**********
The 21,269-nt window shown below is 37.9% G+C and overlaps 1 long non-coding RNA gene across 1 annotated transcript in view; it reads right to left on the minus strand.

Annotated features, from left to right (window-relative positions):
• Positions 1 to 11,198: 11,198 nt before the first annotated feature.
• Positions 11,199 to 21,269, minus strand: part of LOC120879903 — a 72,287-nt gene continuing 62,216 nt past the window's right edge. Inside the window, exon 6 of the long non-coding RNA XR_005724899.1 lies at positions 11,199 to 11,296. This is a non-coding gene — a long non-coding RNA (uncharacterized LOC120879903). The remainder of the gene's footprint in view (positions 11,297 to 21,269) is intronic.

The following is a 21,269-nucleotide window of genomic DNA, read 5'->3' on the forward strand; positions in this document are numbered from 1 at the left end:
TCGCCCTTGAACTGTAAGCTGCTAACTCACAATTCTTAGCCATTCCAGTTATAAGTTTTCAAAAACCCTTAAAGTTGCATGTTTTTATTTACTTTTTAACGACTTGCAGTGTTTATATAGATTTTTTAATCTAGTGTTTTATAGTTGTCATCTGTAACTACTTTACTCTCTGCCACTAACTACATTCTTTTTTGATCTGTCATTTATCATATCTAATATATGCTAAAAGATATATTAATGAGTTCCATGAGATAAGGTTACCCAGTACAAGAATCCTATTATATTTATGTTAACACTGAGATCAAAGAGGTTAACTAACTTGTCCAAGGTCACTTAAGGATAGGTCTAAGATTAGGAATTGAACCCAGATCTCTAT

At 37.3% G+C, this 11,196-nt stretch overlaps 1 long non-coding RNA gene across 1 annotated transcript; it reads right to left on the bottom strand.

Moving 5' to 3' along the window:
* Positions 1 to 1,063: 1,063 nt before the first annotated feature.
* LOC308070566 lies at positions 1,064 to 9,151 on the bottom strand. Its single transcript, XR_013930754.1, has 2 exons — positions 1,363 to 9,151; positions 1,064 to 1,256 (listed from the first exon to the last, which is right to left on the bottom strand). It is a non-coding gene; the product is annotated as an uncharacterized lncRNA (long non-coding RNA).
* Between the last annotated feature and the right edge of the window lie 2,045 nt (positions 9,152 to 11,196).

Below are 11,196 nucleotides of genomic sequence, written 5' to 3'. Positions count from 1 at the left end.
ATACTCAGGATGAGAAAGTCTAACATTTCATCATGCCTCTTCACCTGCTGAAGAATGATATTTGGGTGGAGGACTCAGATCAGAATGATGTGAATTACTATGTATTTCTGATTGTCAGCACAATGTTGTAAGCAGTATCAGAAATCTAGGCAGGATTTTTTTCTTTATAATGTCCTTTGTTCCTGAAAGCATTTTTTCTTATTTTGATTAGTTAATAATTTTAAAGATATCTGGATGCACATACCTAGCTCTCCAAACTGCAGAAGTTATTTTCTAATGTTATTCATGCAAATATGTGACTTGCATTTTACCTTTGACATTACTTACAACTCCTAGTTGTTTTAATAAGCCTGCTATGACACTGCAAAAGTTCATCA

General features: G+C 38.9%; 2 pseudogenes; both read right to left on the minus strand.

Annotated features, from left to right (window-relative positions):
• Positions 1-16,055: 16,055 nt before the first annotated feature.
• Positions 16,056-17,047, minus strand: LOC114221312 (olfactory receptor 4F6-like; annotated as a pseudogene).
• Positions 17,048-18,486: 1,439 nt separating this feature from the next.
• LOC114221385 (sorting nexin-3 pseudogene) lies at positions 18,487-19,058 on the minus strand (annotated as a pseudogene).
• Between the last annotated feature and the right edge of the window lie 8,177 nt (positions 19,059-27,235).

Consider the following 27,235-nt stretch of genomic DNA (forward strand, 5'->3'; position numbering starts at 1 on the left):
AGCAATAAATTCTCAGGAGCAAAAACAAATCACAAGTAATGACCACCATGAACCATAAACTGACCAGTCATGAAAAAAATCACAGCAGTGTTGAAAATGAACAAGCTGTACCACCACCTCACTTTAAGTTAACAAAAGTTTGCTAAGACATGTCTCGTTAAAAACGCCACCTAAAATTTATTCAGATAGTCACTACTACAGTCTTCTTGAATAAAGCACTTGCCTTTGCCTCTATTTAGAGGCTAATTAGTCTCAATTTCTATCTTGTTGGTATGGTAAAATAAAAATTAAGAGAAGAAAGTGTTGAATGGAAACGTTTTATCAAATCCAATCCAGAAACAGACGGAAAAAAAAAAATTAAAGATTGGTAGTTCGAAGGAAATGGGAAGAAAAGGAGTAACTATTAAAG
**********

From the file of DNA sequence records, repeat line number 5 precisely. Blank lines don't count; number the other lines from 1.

The following is a 21,269-nucleotide window of genomic DNA, read 5'->3' on the forward strand; positions in this document are numbered from 1 at the left end: